Social media use 2012In the case of the research results, there is a very strong correlation between 2011 and 2012, with a couple of minor variances. What is interesting is that the percentage of analysts using LinkedIn for research has increased slightly, while use of blogs & Twitter dropped at a similar rate, and use of YouTube increased sharply (although the volumes are lower).

From a promotion perspective, use of LinkedIn decreased slightly, but the decline in use of Twitter and blogs was much greater, meaning that more analysts are now using LinkedIn for promotion than Twitter. LinkedIn is the preferred platform for promotion in India and Greater China, while analysts in Australia use both LinkedIn & Twitter equally, and ASEAN analysts still have a slight preference for Twitter.

So not only is LinkedIn the preferred platform among APJ analysts for both research and promotion, but Twitter is now used by more analysts for research than for promotion. The delta between research and promotion use has grown – analysts are now more focused on gathering information via social media than just pushing out their opinions.

Why is this so?

There is a strong likelihood that LinkedIn’s decision to stop supporting Twitter last year has changed analyst behaviour – analysts who were previously posting to LinkedIn via their Twitter accounts are now using LinkedIn as a primary platform, often pushing updates out to Twitter. But many analysts are still using these platforms separately.

What has taken place over the past couple of years is a better understanding among analysts of these platforms, and which ones yield the best results – and it has a lot to do with audience.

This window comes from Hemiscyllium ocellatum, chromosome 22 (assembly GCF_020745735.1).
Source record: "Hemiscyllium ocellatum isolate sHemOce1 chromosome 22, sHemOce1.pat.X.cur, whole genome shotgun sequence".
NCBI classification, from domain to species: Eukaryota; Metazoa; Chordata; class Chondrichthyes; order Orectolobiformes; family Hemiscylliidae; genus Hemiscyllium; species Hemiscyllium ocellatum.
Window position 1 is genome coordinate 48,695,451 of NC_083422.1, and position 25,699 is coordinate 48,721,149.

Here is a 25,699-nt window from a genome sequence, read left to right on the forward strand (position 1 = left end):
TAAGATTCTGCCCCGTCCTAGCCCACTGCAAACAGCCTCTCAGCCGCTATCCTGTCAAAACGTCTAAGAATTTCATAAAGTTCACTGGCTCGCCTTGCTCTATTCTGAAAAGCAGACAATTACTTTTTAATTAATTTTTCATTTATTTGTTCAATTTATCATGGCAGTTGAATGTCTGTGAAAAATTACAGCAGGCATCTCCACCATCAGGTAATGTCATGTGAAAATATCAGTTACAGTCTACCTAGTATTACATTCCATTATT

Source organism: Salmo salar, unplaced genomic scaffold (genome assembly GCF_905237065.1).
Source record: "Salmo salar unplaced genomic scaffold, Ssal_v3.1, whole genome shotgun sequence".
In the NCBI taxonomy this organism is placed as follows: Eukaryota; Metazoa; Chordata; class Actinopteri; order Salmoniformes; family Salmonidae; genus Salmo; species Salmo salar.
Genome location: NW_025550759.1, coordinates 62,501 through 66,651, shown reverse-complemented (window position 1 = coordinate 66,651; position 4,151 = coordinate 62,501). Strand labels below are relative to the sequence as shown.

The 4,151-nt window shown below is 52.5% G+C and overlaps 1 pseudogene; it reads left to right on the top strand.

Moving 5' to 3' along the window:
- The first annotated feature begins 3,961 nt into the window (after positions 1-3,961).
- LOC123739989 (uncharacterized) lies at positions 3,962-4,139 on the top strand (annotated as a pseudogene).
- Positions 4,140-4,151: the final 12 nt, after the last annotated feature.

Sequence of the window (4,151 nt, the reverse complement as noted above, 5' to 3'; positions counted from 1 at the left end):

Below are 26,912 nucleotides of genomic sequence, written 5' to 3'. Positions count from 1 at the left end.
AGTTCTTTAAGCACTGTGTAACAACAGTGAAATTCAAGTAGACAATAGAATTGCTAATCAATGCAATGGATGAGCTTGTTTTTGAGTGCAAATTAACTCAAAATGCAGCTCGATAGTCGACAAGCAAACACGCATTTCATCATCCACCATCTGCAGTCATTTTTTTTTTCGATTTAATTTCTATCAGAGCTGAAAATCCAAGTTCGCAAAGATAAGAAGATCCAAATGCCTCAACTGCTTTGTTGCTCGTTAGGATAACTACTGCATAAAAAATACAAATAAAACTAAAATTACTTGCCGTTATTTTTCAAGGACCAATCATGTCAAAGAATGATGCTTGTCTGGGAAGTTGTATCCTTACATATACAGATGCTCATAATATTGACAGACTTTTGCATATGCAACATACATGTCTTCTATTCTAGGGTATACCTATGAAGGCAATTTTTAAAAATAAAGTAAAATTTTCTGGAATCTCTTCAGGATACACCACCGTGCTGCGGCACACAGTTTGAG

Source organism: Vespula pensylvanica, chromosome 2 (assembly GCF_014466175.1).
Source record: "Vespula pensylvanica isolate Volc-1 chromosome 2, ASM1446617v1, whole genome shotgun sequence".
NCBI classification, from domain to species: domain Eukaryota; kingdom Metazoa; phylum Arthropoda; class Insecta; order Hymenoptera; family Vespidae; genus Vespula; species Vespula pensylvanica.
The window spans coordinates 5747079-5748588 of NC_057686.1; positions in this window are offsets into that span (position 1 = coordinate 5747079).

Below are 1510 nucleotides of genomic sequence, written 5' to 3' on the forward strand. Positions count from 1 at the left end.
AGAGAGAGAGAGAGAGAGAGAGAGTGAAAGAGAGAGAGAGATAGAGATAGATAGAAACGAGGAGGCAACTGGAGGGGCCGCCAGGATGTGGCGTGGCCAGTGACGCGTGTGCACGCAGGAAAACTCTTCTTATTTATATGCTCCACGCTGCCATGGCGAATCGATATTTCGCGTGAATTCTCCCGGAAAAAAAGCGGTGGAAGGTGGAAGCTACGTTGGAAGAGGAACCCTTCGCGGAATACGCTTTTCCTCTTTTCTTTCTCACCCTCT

Research use 2012For analysts, Twitter undoubtedly has many benefits. It is quick, it is real-time, and through the use of hashtags, retweets & searches it allows analysts to reach people they couldn’t otherwise even identify. But engagement is relatively casual & ill-defined, and there continue to be doubts about how influential it is in enterprise B2B purchasing decisions – this post from Influencer Marketing Review last week provides some interesting insights into how sheer volume of tweets has a very limited relationship with influence over enterprise software buyers.

LinkedIn is more “formal”, but it has the advantage of a known audience. LinkedIn members have detailed public profiles which allow analysts to determine how relevant they are to their research areas (and assess credibility), connections are made in a more structured way, and discussion groups bring like-minded individuals together in generally more substantial conversations.

Both platforms have something to offer analysts and will continue to do so, but it’s hard to see how LinkedIn will not remain the partner of choice. Analysts are focused on depth, detail, specifics & context, and that’s what they get through LinkedIn. But analysts are also opportunistic and self-promoters, so they’re not going to walk away from Twitter any time soon.

Personally, I find the increased uptake of YouTube just as interesting. Once upon a time, you could never have engaged the analyst community with video, but the fact is that they are watching more, and YouTube is an extremely simple & accessible platform. Done well, done smart & done in moderation, it has a lot to offer.